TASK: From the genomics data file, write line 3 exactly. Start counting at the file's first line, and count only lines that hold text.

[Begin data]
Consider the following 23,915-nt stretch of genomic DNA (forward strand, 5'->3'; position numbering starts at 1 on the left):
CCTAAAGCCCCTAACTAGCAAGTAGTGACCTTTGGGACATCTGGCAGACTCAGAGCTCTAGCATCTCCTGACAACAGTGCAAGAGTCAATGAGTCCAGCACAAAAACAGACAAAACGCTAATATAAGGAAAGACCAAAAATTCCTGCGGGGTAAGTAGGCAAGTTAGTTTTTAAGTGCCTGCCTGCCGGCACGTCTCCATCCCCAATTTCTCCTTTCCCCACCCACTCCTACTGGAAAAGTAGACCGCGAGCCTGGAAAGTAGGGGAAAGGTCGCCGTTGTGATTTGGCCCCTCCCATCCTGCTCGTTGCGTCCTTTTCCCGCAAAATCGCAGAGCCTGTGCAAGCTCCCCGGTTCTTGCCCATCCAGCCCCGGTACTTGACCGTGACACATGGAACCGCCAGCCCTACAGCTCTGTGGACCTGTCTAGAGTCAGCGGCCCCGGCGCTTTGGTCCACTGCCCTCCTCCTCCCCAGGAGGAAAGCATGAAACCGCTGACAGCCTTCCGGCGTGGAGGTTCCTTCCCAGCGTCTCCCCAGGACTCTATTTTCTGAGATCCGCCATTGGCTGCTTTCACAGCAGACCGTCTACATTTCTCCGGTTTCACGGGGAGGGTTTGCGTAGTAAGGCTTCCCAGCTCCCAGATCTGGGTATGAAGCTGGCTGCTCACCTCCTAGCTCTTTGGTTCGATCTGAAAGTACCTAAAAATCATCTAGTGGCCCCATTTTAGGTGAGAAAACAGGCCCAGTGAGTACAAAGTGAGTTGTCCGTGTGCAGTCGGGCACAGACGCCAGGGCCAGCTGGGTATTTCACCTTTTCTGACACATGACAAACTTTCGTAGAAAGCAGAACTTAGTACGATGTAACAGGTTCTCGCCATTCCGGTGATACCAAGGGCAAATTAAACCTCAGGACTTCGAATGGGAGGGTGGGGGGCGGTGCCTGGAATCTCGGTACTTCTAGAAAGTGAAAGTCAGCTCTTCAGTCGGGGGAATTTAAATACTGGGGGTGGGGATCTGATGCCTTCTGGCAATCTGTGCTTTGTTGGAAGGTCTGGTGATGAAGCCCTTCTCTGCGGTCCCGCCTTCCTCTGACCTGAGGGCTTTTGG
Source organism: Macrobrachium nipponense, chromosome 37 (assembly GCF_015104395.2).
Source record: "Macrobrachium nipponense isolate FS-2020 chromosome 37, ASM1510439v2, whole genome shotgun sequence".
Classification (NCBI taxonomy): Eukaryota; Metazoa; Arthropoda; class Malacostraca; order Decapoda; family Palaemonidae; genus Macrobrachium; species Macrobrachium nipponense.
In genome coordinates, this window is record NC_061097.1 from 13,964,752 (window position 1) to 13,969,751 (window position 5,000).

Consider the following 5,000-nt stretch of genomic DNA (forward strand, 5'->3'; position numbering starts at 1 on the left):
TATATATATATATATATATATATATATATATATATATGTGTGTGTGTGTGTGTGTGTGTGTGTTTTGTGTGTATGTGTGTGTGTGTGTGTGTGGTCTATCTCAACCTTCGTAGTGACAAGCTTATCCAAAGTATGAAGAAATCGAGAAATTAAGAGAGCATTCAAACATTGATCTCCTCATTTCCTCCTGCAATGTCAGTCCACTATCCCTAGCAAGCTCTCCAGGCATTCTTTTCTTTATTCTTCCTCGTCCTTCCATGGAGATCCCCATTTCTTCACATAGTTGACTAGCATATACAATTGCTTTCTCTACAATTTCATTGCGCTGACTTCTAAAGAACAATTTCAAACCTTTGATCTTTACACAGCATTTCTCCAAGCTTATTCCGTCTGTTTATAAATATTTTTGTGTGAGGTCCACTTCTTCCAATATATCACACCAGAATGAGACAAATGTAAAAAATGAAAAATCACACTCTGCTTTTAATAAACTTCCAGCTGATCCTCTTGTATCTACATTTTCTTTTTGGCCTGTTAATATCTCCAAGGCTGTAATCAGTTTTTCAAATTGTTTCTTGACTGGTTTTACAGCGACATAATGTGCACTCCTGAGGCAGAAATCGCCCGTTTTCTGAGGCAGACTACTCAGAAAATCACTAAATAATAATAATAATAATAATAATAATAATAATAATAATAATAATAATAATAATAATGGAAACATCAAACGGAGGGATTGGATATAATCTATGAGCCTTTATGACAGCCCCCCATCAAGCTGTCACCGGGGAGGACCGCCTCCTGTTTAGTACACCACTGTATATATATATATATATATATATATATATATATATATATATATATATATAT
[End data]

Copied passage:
Source organism: Macrobrachium nipponense, chromosome 37 (assembly GCF_015104395.2).